As a priest and especially a bishop, I have marveled at how he communicated the faith boldly and effectively to the secular world, and always with charity and wit. In some ways he is like an episcopal hero of mine, St. Francis de Sales.
Chesterton is also very plain and direct, and that is how bishops must be: no bafflegab, no obscure subtleties. He is profound, but he doesn’t have a lot of layers, and that is good. What you see is what you get.
Why do you think Chesterton’s voice is so needed today? What do you think he would say to our culture?
CARDINAL COLLINS: Our whole culture is caught up in illusion, to a degree that might have astonished even Chesterton, though perhaps not since he saw similar trends in his day.
In my country, for example, lethal injection is being offered as a way to supposedly “medically assist” people who are dying. That “assistance” will soon be offered to others, beyond the dying. We currently have no law against abortion in Canada. And some people think they can alter their gender by an act of the will. To this end, young people are being injected with powerful hormones in a vain attempt to manipulate their gender.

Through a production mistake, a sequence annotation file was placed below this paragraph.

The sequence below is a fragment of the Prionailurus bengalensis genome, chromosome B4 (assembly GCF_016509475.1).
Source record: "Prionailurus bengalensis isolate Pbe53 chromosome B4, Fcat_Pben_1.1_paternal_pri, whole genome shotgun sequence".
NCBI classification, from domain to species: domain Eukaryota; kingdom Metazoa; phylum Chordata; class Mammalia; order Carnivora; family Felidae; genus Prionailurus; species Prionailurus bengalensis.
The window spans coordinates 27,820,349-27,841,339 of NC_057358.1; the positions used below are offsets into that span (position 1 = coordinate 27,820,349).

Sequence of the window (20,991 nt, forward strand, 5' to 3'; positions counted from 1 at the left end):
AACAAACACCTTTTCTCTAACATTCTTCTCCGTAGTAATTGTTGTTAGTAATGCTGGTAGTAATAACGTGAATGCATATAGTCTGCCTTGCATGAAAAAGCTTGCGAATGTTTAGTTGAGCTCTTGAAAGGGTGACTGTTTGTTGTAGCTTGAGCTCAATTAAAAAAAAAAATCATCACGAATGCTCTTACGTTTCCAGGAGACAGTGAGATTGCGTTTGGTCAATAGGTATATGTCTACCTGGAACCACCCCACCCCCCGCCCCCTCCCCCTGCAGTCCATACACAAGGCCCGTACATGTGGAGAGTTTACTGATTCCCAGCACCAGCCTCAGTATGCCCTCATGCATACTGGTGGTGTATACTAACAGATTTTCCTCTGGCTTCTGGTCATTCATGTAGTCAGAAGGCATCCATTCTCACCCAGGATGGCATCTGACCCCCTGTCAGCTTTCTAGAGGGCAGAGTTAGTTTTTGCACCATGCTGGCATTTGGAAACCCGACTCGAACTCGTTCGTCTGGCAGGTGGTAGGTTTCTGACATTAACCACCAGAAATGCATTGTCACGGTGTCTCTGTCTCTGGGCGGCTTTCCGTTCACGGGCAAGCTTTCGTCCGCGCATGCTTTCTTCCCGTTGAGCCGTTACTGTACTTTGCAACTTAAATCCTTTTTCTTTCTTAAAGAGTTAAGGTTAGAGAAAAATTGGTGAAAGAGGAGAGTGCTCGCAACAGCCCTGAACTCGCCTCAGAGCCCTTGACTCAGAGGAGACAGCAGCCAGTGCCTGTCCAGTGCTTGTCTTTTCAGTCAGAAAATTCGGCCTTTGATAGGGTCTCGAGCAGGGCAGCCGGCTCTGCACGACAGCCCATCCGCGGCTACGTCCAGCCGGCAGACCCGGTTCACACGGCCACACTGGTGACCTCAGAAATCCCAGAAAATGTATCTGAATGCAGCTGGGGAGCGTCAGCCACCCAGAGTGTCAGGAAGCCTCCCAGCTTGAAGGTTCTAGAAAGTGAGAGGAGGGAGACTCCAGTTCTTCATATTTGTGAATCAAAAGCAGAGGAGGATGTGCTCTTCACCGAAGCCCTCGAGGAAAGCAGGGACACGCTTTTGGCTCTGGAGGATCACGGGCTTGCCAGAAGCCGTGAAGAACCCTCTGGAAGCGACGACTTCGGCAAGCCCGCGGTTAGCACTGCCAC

In such a fog of illusion we need clarity, wisdom, and common sense. We need G.K. Chesterton.
I invite you to join Cardinal Collins, me, and hundreds of other Chestertonians in Kansas City on August 1-3 for the 38th Annual Chesterton Conference. Just click here to learn more and signup!
Also, whether you’re able to attend the conference, be sure to watch our G.K. Chesterton episode from CATHOLICISM: The Pivotal Players, which offers a beautiful introduction to the Apostle of Common Sense.
Or pick up our Word on Fire Classics edition of Chesterton’s most famous apologetics book, Orthodoxy, featuring a Foreword by Bishop Barron.